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What to Know About Intermittent Fasting for Women After 50

Reviewed by Dan Brennan, MD on September 27, 2021

Women over 50 can face struggles when trying to lose weight. This can stem from several things. The main culprit is often a slowed metabolism. The more lean muscle you have, the faster your metabolism is. But as we get older we lose lean muscle mass, and we often become less active than before. The result? Stubborn body fat that just won’t seem to budge. 

Intermittent fasting has become popular in recent years due to its range of health benefits and the fact that it doesn’t restrict your food choices. Research shows that fasting can improve your metabolism, mental health, and possibly prevent some cancers. It can also ward off certain muscle, nerve, and joint disorders which can affect women over 50.  

What Is Intermittent Fasting?

Intermittent fasting (IF) is simply limiting yourself to eating within a designated time frame. There are several variations of IF to choose from. Decide which type fits into your lifestyle the best and then talk about it with your doctor. 

Daily method. This is the most popular method of IF. The daily method typically follows a 16/8 or 18/6 rule. That means eating regular, healthy foods during a 6- to 8-hour window each day, then fasting for the remaining 16 to 18 hours. This is found to be the most sustainable method.

You can use other variations of timing to get started. These include a 12/12, which is eating for 12 hours, then fasting for 12 hours. You can then progress to a stricter schedule when you are ready. 

5:2 method. This approach involves eating normal, healthy meals over 5 days of the week and limiting yourself to 500-600 calories during 2 days of the week. It’s unclear whether it’s more beneficial to eat all your calories in one meal or spread them throughout the day, so do what works for you. 

Alternate day method. If you choose this method, you can eat normally every other day. On the fasting days, you’ll eat just 25% of your daily caloric needs. For example, if you eat 1,800 calories on normal days, you’ll only eat 450 calories on the fasting days. 

24-hour method. This method involves fasting for a full 24 hours before eating again. People who use this method usually fast from breakfast to breakfast or lunch to lunch, and it’s usually done only once or twice a week.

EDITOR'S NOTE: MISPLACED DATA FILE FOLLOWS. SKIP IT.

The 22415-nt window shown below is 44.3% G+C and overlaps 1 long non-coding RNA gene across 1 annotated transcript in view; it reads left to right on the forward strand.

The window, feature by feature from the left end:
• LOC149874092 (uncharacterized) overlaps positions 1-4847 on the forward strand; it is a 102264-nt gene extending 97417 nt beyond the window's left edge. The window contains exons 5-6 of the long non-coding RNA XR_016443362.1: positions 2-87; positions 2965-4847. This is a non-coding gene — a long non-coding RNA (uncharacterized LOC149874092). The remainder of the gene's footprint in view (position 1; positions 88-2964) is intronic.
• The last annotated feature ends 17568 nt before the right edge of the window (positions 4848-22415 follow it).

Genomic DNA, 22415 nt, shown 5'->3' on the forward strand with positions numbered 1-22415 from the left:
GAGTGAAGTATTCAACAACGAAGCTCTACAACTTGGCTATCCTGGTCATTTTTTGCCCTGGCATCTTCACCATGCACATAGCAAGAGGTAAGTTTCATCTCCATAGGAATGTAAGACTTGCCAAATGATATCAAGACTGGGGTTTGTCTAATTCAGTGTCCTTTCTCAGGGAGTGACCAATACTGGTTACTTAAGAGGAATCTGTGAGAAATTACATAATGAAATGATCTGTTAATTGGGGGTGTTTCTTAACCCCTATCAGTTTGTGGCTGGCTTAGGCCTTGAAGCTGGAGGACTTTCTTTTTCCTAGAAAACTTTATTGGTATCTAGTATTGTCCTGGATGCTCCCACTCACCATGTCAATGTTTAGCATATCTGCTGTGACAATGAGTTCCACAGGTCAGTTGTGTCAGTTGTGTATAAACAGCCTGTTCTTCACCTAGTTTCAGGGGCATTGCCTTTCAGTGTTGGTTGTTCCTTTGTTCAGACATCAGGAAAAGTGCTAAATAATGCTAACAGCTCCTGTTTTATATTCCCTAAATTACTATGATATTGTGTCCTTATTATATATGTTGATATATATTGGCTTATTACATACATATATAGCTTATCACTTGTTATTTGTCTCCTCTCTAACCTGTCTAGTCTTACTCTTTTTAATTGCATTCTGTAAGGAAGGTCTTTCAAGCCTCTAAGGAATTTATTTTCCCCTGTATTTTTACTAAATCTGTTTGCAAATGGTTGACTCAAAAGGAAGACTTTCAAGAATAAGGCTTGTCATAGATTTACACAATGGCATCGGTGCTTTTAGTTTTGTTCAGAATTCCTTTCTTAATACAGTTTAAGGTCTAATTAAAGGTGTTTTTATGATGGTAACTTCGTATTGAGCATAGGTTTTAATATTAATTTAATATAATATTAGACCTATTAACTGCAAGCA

Proceed with caution if you use this method. Extreme irritability, fatigue, and headaches can come with it, and this method might not necessarily be better for you.  

How Does Intermittent Fasting Work?

It might seem strange that simply altering when you eat can help you lose weight. Even so, our bodies respond to fasting in a way that benefits us. When your body enters fasting mode, this triggers your fat stores to be used as fuel, causing you to burn body fat for energy. 

Of course, when you’re not fasting it doesn’t mean you can go crazy with junk food. Stick with nutritious whole foods, unrefined carbohydrates, and lean proteins for the best results. Keep in mind that you can still enjoy calorie-free drinks like black coffee, tea, and water during fasting periods! You might even find yourself slowing down during meals and taking more pleasure in eating. 

What Are the Benefits of Intermittent Fasting?

Weight loss isn’t the only benefit of IF. Fasting is a practice that dates back to ancient times, and in some cultures is still practiced regularly. 

Health benefits are a pleasant side effect of IF, and many of those perks can affect women’s health specifically. 

Musculoskeletal health. This includes conditions like osteoporosis, arthritis, and lower back pain. Fasting has been shown to promote hormone secretion from the thyroid. This can promote bone health and help prevent bone fractures. 

Metabolic health. Some women go through menopause in their 50s. Menopause can cause changes in your body that increase belly fat, insulin, and glucose. Fasting can help you decrease your blood pressure, cholesterol, and belly fat, which can improve insulin sensitivity. Fasting can also keep your metabolism on track as you age. ‌

Mental health. Fasting has been shown to promote mental health. It may reduce anxiety, depression, and the emotional roller coaster that can go hand-in-hand with menopause. Fasting has also been proven to improve self-esteem and reduce stress. 

Other proven benefits of IF include: 

  • Improved memory
  • Tissue health
  • Physical performance
  • Heart health

Who Shouldn’t Try Intermittent Fasting?

Intermittent fasting isn’t for everyone. You should always check with your doctor before trying a new diet, even one that’s proven to be beneficial. The following groups of people should avoid IF:

  • Children under the age of 18
  • People with a history of eating disorders 
  • Pregnant and breastfeeding women

Show Sources

SOURCES: 

‌‌Cleveland Clinic: “Intermittent Fasting: 4 Different Types Explained.”

‌Harvard Health Publishing: "Intermittent fasting: Surprising update.” 

‌Harvard Health Publishing: “Is intermittent fasting safe for older adults?”  

‌JOHNS HOPKINS MEDICINE: “Intermittent Fasting: What is it, and how does it work?”

Journal of Mid-Life Health: “Role of therapeutic fasting in women’s health: An overview.”

‌Northwest Community Healthcare: “Why is it so hard for women over 50 to lose weight?”

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